Beyond the years of training and practice required to master the varied Arabic scripts, calligraphers devoted long hours to producing the pens, inks, and colorants required for their art, and to modifying these materials for specific purposes and effects. The tools, supplies, and equipment that calligraphers did not produce themselves were made by artisans working in myriad crafts and industries, such as metalwork, paper making, tanning, ceramics, and inlay.
In its most basic form, the calligrapher’s tool kit contained a penknife; a makta, a small flat slab on which the reed pen would be positioned for cutting; and paper scissors.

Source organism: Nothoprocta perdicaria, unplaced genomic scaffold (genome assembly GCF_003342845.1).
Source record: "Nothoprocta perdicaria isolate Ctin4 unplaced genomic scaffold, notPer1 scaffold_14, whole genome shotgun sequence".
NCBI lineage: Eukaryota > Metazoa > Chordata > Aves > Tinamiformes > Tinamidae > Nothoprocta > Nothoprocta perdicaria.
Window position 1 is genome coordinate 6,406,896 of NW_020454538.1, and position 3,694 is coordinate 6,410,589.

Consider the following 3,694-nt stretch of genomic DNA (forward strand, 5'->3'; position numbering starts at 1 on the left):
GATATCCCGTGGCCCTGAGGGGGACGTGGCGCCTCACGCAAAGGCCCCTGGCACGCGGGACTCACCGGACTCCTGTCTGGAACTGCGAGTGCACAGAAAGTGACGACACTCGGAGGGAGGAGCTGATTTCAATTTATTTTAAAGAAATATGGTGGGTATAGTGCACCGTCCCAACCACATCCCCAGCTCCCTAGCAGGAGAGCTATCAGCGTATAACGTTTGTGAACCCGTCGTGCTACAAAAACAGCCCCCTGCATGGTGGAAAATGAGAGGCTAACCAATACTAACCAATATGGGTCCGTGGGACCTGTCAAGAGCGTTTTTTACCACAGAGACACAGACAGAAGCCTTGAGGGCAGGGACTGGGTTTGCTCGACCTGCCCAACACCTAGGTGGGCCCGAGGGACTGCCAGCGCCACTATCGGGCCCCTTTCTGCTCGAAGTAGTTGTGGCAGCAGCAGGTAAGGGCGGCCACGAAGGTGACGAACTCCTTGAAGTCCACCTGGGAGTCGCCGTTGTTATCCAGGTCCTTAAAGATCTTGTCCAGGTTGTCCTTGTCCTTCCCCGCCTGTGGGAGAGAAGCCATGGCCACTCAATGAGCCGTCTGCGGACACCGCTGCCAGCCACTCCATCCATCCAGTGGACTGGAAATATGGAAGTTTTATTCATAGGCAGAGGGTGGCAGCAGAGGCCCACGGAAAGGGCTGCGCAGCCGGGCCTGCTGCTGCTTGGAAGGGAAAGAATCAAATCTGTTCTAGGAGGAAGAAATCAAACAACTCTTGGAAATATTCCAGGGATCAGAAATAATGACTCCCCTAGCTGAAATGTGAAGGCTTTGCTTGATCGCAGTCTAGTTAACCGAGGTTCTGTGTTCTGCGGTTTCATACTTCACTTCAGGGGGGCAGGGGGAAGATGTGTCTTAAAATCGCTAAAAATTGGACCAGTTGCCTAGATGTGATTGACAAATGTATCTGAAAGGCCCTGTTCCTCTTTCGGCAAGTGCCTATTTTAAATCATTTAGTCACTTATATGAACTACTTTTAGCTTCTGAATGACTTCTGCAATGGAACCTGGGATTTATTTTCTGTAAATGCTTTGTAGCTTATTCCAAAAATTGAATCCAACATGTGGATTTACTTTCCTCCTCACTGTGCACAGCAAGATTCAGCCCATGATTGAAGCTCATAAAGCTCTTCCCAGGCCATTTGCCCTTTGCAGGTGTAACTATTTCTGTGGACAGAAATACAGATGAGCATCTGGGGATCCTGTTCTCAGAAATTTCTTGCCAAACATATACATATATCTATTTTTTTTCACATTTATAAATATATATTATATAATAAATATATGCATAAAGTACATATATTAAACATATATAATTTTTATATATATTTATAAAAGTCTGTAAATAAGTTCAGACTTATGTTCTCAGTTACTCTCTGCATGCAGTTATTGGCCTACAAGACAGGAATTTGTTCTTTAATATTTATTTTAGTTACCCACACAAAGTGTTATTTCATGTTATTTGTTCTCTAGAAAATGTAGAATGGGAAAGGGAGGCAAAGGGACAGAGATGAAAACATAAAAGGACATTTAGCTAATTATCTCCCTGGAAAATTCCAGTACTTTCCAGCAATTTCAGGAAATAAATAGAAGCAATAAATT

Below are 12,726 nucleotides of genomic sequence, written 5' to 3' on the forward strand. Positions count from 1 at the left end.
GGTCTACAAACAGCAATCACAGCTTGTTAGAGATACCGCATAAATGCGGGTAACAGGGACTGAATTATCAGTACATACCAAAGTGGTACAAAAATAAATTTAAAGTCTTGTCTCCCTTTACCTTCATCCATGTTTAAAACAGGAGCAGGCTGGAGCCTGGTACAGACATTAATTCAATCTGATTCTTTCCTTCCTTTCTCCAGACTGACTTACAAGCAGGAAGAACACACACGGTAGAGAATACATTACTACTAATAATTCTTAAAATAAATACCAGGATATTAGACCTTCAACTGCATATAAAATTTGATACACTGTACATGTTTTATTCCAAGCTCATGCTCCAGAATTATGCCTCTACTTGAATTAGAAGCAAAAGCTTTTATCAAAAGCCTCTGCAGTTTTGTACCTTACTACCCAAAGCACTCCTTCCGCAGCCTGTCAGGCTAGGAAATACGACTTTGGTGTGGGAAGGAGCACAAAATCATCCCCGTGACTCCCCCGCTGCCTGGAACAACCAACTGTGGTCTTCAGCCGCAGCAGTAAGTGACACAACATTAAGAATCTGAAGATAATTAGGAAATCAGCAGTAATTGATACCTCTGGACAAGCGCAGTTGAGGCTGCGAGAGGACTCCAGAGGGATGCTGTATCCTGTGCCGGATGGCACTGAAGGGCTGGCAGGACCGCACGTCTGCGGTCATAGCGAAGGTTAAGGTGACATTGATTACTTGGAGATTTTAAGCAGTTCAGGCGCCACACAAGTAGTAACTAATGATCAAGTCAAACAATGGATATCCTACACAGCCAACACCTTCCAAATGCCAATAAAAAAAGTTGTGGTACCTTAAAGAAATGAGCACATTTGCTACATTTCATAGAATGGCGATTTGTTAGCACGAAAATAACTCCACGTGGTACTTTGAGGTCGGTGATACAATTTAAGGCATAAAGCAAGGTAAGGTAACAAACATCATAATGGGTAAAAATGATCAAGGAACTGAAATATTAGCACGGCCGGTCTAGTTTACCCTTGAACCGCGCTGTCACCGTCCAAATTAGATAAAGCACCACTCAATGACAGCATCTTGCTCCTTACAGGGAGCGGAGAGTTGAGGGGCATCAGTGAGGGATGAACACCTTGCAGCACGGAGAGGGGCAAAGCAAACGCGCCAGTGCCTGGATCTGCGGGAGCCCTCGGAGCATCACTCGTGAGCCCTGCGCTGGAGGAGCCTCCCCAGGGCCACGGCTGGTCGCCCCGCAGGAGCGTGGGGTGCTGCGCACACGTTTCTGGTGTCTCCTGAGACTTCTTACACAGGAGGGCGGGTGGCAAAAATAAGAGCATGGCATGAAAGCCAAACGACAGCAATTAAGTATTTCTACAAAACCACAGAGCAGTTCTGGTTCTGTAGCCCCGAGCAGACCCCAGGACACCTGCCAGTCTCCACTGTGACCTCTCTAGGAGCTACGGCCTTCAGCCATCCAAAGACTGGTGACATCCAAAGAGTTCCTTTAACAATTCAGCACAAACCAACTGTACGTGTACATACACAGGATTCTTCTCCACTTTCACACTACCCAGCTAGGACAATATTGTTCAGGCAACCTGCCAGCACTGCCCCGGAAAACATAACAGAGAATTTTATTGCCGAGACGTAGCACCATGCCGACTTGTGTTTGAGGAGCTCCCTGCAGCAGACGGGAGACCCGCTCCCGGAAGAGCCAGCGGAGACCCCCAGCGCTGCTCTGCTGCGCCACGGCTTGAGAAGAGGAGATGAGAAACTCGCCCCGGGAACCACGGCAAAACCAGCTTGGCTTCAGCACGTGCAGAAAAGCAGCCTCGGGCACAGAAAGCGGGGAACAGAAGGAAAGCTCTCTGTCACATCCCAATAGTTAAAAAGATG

The artistic elaboration and precious substances lavished on many of the tools clearly exceed functional requirements and testify to the prestige of calligraphy in Islamic lands. Yet, more than commercial interests linked the calligraphers to the many artisans who produced their supplies, tools, and furnishings. By participating in the culture of calligraphy, both calligraphers and artisans were consciously engaged in a moral universe—a universe, according to early Muslim scholars, that was brought into existence by God’s creation of the pen.
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